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I've read a good practice with WPF (and GUI in general) saying to open as few windows as possible. But sometimes, you simply don't have the choice.

So I thought about a fast an elegant solution to open a new window and I thought to this:

public static class WinManager
{
    private static Dictionary<Type, Func<Window>> collection 
        = new Dictionary<Type, Func<Window>>();

    /* Bind the type of the ViewModel with a lambda that build an 
     * instance of a window*/
    public static void Bind(Func<Window> ctor, Type type) { ... }

    /* Search in the dictionary the specified type and show the window 
     * returned by the lambda*/
    public static void Show(Type type){ ... }

    /* Search in the dictionary the specified type and show the dialogue
     * returned by the lambda*/
    public static void ShowDialog(Type type) { ... }
}

typeis the type of the ViewModel binded to the View (that's the window) and the lambda ctor is used to return a fresh instance of a window.

Is it a good idea to manage windows like this or am I totally wrong?

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Is the good practice talks about User experience or about handling Windows in WPF (and GUI in general)? As an end user, I would prefer to work with less windows. If its about UX then I think you should address it requirements and not in code. –  Ramesh Apr 19 '12 at 9:28
    
The question is about opening Windows in MVVM from a ViewModel which should be View agnostic. –  Daniel Hilgarth Apr 19 '12 at 9:31
2  
Just dont use static helpers, inject this stuff as a service in the view model constructor. It will save you a lot of time for writing unit tests. –  v00d00 Apr 19 '12 at 10:11

2 Answers 2

up vote 1 down vote accepted

I think it is a decent idea.

It has the advantage that the ViewModel that wants to show another window doesn't have to use any WPF specific code or even know the view. It only needs to know the ViewModel it wants to show the window for. This is very similar to Caliburn.Micros IWindowManager.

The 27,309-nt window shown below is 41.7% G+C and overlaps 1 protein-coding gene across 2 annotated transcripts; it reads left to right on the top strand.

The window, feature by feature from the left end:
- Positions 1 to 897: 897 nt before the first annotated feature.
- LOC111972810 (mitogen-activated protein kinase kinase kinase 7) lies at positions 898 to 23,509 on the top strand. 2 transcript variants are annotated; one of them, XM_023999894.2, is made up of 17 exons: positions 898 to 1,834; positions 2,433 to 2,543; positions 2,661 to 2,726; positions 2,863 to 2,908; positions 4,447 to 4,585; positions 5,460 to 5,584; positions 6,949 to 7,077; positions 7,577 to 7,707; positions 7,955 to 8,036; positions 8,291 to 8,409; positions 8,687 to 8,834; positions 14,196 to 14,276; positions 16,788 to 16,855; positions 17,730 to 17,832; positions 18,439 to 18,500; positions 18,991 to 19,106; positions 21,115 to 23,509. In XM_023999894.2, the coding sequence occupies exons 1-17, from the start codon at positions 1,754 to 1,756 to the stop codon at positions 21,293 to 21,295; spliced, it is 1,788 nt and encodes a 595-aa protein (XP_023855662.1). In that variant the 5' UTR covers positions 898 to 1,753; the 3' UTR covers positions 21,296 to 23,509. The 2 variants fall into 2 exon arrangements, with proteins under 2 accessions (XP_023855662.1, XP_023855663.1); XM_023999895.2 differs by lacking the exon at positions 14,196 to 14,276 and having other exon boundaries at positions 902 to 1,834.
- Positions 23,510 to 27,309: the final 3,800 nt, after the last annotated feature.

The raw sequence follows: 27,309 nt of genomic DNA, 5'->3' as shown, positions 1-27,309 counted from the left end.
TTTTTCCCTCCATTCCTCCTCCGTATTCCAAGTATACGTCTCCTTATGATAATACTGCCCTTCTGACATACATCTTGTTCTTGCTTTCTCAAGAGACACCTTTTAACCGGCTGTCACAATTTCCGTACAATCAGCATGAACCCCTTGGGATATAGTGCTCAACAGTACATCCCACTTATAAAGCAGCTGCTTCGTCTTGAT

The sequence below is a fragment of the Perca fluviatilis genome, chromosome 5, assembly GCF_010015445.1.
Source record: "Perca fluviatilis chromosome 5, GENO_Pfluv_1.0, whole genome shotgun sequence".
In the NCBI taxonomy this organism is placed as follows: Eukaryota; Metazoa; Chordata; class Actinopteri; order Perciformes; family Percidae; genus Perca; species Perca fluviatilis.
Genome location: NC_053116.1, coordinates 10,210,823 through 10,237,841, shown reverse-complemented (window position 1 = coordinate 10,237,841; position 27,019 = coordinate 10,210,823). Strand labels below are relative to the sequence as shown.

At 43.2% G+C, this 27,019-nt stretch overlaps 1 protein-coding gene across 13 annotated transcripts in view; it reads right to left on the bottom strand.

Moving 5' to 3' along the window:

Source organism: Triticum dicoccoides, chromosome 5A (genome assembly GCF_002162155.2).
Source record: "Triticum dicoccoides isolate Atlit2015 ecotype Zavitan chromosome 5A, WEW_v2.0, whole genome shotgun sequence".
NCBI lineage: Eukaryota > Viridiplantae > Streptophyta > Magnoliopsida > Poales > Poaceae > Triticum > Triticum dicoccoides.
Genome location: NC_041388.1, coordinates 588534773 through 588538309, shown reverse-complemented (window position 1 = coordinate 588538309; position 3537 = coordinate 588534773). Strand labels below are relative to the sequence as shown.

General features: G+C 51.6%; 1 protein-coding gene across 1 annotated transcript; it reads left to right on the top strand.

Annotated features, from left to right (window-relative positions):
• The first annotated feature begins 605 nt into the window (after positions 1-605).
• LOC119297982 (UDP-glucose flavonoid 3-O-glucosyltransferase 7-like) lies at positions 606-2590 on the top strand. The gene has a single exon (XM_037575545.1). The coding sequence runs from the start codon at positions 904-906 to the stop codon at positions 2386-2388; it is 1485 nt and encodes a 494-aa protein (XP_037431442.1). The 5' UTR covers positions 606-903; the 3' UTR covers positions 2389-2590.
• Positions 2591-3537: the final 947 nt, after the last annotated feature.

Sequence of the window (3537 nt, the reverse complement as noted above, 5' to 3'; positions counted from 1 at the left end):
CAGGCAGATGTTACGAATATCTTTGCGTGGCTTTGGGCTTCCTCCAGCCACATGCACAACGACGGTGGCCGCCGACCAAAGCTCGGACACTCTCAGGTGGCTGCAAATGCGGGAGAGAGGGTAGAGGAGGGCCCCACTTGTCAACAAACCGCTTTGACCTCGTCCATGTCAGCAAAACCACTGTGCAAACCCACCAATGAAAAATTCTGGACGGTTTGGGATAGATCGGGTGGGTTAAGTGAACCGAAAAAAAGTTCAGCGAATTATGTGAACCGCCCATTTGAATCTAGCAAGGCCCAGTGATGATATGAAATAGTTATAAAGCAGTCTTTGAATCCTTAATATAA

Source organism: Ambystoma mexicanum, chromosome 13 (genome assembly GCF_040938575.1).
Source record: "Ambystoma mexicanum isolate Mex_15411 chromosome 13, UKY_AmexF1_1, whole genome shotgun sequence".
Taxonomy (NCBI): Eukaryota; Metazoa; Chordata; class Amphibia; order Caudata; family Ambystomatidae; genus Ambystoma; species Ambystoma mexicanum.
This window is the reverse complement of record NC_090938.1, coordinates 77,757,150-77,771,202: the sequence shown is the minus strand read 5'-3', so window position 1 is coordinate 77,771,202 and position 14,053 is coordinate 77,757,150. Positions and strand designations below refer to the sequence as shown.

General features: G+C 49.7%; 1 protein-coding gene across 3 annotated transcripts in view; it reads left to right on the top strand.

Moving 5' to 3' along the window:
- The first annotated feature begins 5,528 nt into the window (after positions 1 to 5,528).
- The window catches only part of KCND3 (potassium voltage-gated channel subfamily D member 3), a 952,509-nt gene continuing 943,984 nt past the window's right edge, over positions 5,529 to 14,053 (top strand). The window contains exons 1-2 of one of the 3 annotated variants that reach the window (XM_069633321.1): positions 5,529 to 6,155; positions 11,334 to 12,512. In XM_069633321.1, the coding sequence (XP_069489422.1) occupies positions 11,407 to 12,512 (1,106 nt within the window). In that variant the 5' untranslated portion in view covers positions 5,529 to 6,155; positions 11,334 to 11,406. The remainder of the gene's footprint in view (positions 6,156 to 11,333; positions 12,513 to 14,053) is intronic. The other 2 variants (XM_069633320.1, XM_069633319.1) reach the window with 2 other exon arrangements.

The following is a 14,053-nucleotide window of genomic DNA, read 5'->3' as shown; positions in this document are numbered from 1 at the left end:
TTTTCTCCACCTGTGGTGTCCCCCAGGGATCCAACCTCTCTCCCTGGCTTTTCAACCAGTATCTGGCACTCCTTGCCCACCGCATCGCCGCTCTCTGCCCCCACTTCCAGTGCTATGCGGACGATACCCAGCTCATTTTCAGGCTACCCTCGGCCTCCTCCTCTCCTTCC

The thing I don't like about this solution is the static nature of the class. This makes unit testing hard(er). If you are using dependency injection, you could create an interface and an implementation of that interface that is similar to your static class. You could then create an instance of that class in your composition root, bind the ViewModel types to the lambda View factories and register that instance with your DI container. Every ViewModel that wants to show another window now has a dependency on that interface which makes it easily mockable in unit tests.

Something like this:

interface IWindowManager
{
    void Show(Type type);
    void Show<T>();
    void ShowDialog(Type type);
    void ShowDialog<T>();
}

class WindowManager : IWindowManager
{
    // Implementation of the four methods from the interface plus:

    private Dictionary<Type, Func<Window>> collection 
        = new Dictionary<Type, Func<Window>>();

    public void Bind(Func<Window> ctor, Type type) { ... }
}

Having the Bind method only on the concrete implementation WindowManager has the benefit that consumers of IWindowManager can't change the registration.

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Thank you for the feedback. I'll avoid the static helper and inject the instance throught the ctor or a property. –  JiBéDoublevé Apr 19 '12 at 11:32

This is not bad idea, actually the same I used inside my personal project and it works pretty well:)

In WindowManager, you can track all open forms visible on screen, manage their appearance and visual relationship (hide one if another is hidden too and stuff like this).

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